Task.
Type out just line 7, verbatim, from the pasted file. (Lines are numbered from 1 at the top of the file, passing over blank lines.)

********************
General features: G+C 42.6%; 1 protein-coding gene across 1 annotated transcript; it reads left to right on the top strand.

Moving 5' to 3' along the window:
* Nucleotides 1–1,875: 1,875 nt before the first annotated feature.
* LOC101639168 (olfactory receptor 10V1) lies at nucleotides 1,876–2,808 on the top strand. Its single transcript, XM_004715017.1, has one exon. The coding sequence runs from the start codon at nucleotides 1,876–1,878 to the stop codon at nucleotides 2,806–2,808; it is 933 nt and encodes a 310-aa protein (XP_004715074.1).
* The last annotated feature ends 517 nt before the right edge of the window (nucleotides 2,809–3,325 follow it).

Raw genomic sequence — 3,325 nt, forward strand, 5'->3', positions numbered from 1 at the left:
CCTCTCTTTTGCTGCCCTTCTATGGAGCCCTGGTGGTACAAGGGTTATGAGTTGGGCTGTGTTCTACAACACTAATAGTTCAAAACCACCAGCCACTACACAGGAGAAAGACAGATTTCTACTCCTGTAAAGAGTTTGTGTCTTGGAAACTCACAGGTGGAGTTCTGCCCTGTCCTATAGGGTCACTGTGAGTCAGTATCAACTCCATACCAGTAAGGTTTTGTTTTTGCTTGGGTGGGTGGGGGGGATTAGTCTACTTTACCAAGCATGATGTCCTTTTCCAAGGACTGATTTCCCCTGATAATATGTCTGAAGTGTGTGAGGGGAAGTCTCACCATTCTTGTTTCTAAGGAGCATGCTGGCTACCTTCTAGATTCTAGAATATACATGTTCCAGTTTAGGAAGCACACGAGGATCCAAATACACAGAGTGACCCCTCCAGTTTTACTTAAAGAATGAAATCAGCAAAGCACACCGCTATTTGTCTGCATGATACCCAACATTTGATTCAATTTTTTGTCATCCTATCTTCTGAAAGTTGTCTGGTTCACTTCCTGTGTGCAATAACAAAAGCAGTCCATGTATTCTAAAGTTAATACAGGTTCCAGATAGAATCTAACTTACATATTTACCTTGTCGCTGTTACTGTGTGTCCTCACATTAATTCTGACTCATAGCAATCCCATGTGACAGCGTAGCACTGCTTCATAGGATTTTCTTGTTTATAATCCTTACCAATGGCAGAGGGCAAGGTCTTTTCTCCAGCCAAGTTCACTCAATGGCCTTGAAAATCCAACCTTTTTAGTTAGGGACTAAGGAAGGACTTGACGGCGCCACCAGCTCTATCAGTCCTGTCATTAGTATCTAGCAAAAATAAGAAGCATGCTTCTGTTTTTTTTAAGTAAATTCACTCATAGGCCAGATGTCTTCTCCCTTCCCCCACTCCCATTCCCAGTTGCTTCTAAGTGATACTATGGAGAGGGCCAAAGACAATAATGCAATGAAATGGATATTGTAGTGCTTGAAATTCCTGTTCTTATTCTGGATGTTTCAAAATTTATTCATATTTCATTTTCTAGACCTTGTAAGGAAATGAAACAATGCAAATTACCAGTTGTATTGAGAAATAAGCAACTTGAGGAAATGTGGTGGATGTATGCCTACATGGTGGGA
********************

CCTCTCTTTTGCTGCCCTTCTATGGAGCCCTGGTGGTACAAGGGTTATGAGTTGGGCTGTGTTCTACAACACTAATAGTTCAAAACCACCAGCCACTACACAGGAGAAAGACAGATTTCTACTCCTGTAAAGAGTTTGTGTCTTGGAAACTCACAGGTGGAGTTCTGCCCTGTCCTATAGGGTCACTGTGAGTCAGTATCAACTCCATACCAGTAAGGTTTTGTTTTTGCTTGGGTGGGTGGGGGGGATTAGTCTACTTTACCAAGCATGATGTCCTTTTCCAAGGACTGATTTCCCCTGATAATATGTCTGAAGTGTGTGAGGGGAAGTCTCACCATTCTTGTTTCTAAGGAGCATGCTGGCTACCTTCTAGATTCTAGAATATACATGTTCCAGTTTAGGAAGCACACGAGGATCCAAATACACAGAGTGACCCCTCCAGTTTTACTTAAAGAATGAAATCAGCAAAGCACACCGCTATTTGTCTGCATGATACCCAACATTTGATTCAATTTTTTGTCATCCTATCTTCTGAAAGTTGTCTGGTTCACTTCCTGTGTGCAATAACAAAAGCAGTCCATGTATTCTAAAGTTAATACAGGTTCCAGATAGAATCTAACTTACATATTTACCTTGTCGCTGTTACTGTGTGTCCTCACATTAATTCTGACTCATAGCAATCCCATGTGACAGCGTAGCACTGCTTCATAGGATTTTCTTGTTTATAATCCTTACCAATGGCAGAGGGCAAGGTCTTTTCTCCAGCCAAGTTCACTCAATGGCCTTGAAAATCCAACCTTTTTAGTTAGGGACTAAGGAAGGACTTGACGGCGCCACCAGCTCTATCAGTCCTGTCATTAGTATCTAGCAAAAATAAGAAGCATGCTTCTGTTTTTTTTAAGTAAATTCACTCATAGGCCAGATGTCTTCTCCCTTCCCCCACTCCCATTCCCAGTTGCTTCTAAGTGATACTATGGAGAGGGCCAAAGACAATAATGCAATGAAATGGATATTGTAGTGCTTGAAATTCCTGTTCTTATTCTGGATGTTTCAAAATTTATTCATATTTCATTTTCTAGACCTTGTAAGGAAATGAAACAATGCAAATTACCAGTTGTATTGAGAAATAAGCAACTTGAGGAAATGTGGTGGATGTATGCCTACATGGTGGGA